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I'm a proponent of properly documented code, and I'm well aware of the possible downsides of itI'm well aware of the possible downsides of it. That is outside of the scope of this question.

I like to follow the rule of adding XML comments for every public member, considering how much I like IntelliSense in Visual Studio.

There is one form of redundancy however, which even an excessive commenter like me is bothered by. As an example take List.Exists().

/// <summary>
///     Determines whether the List<T> contains elements
///     that match the conditions defined by the specified predicate.
/// </summary>
/// <returns>
///     true if the List<T> contains one or more elements that match the
///     conditions defined by the specified predicate; otherwise, false.
/// </returns>
public bool Exists( Predicate<T> match )
{
    ...
}

Summary and returns are basically saying the same thing. I often end up writing the summary more from a returns perspective, dropping the returns documentation altogether.

Returns true when the List contains elements that match the conditions defined by the specified predicate, false otherwise.

Additionally, the returns documentation doesn't show up in IntelliSense, so I rather write any immediately relevant information in summary.

  1. Why would you ever need to document returns separately from summary?
  2. Any information on why Microsoft adopted this standard?

I'm a proponent of properly documented code, and I'm well aware of the possible downsides of it. That is outside of the scope of this question.

I like to follow the rule of adding XML comments for every public member, considering how much I like IntelliSense in Visual Studio.

There is one form of redundancy however, which even an excessive commenter like me is bothered by. As an example take List.Exists().

/// <summary>
///     Determines whether the List<T> contains elements
///     that match the conditions defined by the specified predicate.
/// </summary>
/// <returns>
///     true if the List<T> contains one or more elements that match the
///     conditions defined by the specified predicate; otherwise, false.
/// </returns>
public bool Exists( Predicate<T> match )
{
    ...
}

Summary and returns are basically saying the same thing. I often end up writing the summary more from a returns perspective, dropping the returns documentation altogether.

Returns true when the List contains elements that match the conditions defined by the specified predicate, false otherwise.

Additionally, the returns documentation doesn't show up in IntelliSense, so I rather write any immediately relevant information in summary.

  1. Why would you ever need to document returns separately from summary?
  2. Any information on why Microsoft adopted this standard?

I'm a proponent of properly documented code, and I'm well aware of the possible downsides of it. That is outside of the scope of this question.

I like to follow the rule of adding XML comments for every public member, considering how much I like IntelliSense in Visual Studio.

There is one form of redundancy however, which even an excessive commenter like me is bothered by. As an example take List.Exists().

/// <summary>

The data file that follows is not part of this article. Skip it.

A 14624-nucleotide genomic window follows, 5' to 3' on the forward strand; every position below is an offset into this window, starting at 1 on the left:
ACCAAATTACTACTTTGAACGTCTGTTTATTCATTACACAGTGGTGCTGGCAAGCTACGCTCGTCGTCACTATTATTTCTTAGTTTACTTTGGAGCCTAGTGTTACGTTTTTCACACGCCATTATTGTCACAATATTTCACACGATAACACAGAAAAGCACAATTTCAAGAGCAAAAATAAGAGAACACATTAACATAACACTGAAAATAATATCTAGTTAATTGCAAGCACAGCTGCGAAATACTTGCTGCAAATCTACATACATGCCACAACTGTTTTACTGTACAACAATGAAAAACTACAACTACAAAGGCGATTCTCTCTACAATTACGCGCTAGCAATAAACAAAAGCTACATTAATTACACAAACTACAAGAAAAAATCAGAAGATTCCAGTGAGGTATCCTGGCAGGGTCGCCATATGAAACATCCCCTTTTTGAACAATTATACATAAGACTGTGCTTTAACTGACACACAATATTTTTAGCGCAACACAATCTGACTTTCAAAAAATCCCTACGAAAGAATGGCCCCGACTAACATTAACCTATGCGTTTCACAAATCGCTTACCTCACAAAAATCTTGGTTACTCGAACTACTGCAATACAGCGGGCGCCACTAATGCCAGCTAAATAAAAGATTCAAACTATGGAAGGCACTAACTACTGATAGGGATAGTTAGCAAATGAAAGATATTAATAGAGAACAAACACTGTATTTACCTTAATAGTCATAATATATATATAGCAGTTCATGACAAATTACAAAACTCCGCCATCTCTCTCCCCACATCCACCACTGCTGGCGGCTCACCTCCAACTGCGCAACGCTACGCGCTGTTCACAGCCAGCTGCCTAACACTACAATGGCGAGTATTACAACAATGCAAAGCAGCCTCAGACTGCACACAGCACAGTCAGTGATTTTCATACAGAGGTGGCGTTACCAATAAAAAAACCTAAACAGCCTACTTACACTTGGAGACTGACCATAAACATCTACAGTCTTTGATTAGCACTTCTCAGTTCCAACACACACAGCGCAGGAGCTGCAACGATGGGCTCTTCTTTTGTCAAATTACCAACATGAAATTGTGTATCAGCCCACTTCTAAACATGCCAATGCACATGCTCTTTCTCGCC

///     Determines whether the List<T> contains elements
///     that match the conditions defined by the specified predicate.
/// </summary>
/// <returns>
///     true if the List<T> contains one or more elements that match the
///     conditions defined by the specified predicate; otherwise, false.
/// </returns>
public bool Exists( Predicate<T> match )
{
    ...
}

Summary and returns are basically saying the same thing. I often end up writing the summary more from a returns perspective, dropping the returns documentation altogether.

Returns true when the List contains elements that match the conditions defined by the specified predicate, false otherwise.

Additionally, the returns documentation doesn't show up in IntelliSense, so I rather write any immediately relevant information in summary.

  1. Why would you ever need to document returns separately from summary?
  2. Any information on why Microsoft adopted this standard?
2 rewrote title as a question
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Redundant XML documentation (summary Should a method comment include both a summary and returns)return description when they're often so similar?

1
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Redundant XML documentation (summary and returns)

I'm a proponent of properly documented code, and I'm well aware of the possible downsides of it. That is outside of the scope of this question.

I like to follow the rule of adding XML comments for every public member, considering how much I like IntelliSense in Visual Studio.

There is one form of redundancy however, which even an excessive commenter like me is bothered by. As an example take List.Exists().

/// <summary>
///     Determines whether the List<T> contains elements
///     that match the conditions defined by the specified predicate.
/// </summary>
/// <returns>
///     true if the List<T> contains one or more elements that match the
///     conditions defined by the specified predicate; otherwise, false.
/// </returns>
public bool Exists( Predicate<T> match )
{
    ...
}

Summary and returns are basically saying the same thing. I often end up writing the summary more from a returns perspective, dropping the returns documentation altogether.

Returns true when the List contains elements that match the conditions defined by the specified predicate, false otherwise.

Additionally, the returns documentation doesn't show up in IntelliSense, so I rather write any immediately relevant information in summary.

  1. Why would you ever need to document returns separately from summary?
  2. Any information on why Microsoft adopted this standard?